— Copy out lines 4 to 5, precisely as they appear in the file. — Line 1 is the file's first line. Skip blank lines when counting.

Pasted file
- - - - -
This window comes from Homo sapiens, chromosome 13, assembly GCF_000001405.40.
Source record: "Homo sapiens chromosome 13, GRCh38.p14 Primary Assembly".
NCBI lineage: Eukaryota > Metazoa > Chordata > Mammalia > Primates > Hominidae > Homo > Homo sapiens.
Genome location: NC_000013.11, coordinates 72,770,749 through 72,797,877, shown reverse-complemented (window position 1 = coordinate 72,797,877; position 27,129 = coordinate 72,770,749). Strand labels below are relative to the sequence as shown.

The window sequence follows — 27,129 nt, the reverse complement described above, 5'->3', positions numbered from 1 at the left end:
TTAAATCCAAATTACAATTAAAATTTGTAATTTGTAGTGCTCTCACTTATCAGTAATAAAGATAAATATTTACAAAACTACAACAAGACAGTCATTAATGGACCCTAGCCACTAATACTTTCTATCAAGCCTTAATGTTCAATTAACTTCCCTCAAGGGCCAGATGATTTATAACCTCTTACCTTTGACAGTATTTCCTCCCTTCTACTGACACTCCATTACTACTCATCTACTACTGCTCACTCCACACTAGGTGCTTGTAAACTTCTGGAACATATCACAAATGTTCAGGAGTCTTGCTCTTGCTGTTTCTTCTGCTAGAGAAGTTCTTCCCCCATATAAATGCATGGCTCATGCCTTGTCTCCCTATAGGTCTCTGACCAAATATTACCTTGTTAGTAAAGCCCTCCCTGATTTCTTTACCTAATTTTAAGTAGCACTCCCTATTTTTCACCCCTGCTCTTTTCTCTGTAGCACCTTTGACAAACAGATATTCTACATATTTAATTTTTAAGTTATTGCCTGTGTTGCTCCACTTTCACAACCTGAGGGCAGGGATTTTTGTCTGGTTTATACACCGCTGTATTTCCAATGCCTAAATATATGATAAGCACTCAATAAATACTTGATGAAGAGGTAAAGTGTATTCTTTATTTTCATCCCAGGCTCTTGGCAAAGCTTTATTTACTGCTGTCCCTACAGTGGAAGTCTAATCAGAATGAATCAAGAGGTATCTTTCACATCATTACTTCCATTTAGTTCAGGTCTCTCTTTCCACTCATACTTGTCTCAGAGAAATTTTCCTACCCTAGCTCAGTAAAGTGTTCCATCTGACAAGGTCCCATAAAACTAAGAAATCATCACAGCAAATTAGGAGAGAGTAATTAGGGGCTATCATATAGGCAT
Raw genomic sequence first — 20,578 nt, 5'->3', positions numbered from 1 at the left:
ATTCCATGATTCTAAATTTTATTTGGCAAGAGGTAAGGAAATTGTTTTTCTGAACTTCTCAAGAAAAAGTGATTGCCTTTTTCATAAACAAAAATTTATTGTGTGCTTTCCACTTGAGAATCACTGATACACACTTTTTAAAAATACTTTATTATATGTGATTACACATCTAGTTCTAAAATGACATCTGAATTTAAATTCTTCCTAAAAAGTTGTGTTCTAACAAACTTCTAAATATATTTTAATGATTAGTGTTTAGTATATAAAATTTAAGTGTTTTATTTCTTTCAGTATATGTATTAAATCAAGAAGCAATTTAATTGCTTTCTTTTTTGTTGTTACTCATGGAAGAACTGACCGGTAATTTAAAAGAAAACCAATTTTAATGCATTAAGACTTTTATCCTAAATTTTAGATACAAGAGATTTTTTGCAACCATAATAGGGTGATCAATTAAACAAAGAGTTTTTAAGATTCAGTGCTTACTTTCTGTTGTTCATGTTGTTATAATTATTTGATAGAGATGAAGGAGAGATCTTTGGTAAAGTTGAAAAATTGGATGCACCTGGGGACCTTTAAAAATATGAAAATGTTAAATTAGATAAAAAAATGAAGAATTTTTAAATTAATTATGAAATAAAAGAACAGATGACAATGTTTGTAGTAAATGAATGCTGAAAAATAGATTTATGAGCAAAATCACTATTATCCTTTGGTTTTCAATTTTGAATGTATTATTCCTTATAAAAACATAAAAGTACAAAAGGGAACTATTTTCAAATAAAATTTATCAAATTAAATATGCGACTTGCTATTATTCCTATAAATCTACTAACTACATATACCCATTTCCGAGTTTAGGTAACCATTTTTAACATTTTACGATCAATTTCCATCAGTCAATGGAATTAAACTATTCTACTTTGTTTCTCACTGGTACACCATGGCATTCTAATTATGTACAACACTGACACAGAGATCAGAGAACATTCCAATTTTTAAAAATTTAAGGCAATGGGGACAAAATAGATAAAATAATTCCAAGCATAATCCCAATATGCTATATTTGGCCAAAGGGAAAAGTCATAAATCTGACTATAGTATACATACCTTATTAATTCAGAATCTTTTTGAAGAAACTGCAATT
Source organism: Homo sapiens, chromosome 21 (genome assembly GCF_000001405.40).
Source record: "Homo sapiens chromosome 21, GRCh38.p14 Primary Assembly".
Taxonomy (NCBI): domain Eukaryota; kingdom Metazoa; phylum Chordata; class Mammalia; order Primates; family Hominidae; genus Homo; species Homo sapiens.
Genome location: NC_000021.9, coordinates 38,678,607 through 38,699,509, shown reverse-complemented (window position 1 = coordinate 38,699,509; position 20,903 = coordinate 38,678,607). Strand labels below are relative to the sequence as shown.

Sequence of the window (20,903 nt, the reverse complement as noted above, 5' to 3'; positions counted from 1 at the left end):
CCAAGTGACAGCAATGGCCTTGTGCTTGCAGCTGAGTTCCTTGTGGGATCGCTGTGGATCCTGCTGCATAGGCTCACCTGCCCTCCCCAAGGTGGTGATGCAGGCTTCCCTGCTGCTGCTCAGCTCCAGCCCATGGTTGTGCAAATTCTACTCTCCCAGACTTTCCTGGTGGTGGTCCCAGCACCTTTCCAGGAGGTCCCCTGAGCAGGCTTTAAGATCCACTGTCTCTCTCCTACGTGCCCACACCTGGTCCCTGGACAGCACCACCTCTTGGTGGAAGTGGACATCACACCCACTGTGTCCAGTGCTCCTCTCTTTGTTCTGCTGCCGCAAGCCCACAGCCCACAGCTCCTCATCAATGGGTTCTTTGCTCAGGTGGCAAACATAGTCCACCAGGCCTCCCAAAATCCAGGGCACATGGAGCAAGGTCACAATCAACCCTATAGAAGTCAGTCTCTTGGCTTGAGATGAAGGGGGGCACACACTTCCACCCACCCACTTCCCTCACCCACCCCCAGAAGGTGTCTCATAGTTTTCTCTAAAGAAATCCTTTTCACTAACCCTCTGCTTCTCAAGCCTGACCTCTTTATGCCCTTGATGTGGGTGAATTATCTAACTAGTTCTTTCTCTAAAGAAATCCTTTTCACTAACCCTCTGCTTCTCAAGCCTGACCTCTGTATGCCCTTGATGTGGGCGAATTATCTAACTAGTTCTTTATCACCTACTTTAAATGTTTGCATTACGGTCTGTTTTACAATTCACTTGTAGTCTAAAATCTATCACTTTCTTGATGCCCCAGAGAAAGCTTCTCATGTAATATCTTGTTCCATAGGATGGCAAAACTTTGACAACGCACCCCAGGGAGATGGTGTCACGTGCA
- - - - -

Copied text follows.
Genome location: NC_000013.11, coordinates 72,770,749 through 72,797,877, shown reverse-complemented (window position 1 = coordinate 72,797,877; position 27,129 = coordinate 72,770,749). Strand labels below are relative to the sequence as shown.

The window sequence follows — 27,129 nt, the reverse complement described above, 5'->3', positions numbered from 1 at the left end: